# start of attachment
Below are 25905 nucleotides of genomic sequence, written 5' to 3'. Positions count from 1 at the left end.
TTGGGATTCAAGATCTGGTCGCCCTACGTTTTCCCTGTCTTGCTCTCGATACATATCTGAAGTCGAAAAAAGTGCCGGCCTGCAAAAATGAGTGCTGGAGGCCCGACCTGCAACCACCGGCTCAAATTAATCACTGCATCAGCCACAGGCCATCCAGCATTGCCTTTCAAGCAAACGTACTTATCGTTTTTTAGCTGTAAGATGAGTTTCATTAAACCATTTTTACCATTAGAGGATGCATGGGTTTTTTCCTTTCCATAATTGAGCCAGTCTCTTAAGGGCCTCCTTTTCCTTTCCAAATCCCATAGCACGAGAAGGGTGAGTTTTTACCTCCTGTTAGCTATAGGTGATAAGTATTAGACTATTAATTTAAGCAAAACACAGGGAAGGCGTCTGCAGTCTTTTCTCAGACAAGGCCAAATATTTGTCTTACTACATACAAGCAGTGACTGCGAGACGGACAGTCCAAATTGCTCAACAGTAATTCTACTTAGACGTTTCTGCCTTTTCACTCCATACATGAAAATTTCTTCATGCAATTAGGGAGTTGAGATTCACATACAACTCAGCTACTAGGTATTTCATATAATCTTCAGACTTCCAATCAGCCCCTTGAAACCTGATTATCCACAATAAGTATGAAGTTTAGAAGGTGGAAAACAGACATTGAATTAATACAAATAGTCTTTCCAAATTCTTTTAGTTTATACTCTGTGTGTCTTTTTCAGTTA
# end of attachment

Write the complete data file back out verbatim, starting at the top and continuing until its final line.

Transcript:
Below are 25905 nucleotides of genomic sequence, written 5' to 3'. Positions count from 1 at the left end.
TTGGGATTCAAGATCTGGTCGCCCTACGTTTTCCCTGTCTTGCTCTCGATACATATCTGAAGTCGAAAAAAGTGCCGGCCTGCAAAAATGAGTGCTGGAGGCCCGACCTGCAACCACCGGCTCAAATTAATCACTGCATCAGCCACAGGCCATCCAGCATTGCCTTTCAAGCAAACGTACTTATCGTTTTTTAGCTGTAAGATGAGTTTCATTAAACCATTTTTACCATTAGAGGATGCATGGGTTTTTTCCTTTCCATAATTGAGCCAGTCTCTTAAGGGCCTCCTTTTCCTTTCCAAATCCCATAGCACGAGAAGGGTGAGTTTTTACCTCCTGTTAGCTATAGGTGATAAGTATTAGACTATTAATTTAAGCAAAACACAGGGAAGGCGTCTGCAGTCTTTTCTCAGACAAGGCCAAATATTTGTCTTACTACATACAAGCAGTGACTGCGAGACGGACAGTCCAAATTGCTCAACAGTAATTCTACTTAGACGTTTCTGCCTTTTCACTCCATACATGAAAATTTCTTCATGCAATTAGGGAGTTGAGATTCACATACAACTCAGCTACTAGGTATTTCATATAATCTTCAGACTTCCAATCAGCCCCTTGAAACCTGATTATCCACAATAAGTATGAAGTTTAGAAGGTGGAAAACAGACATTGAATTAATACAAATAGTCTTTCCAAATTCTTTTAGTTTATACTCTGTGTGTCTTTTTCAGTTA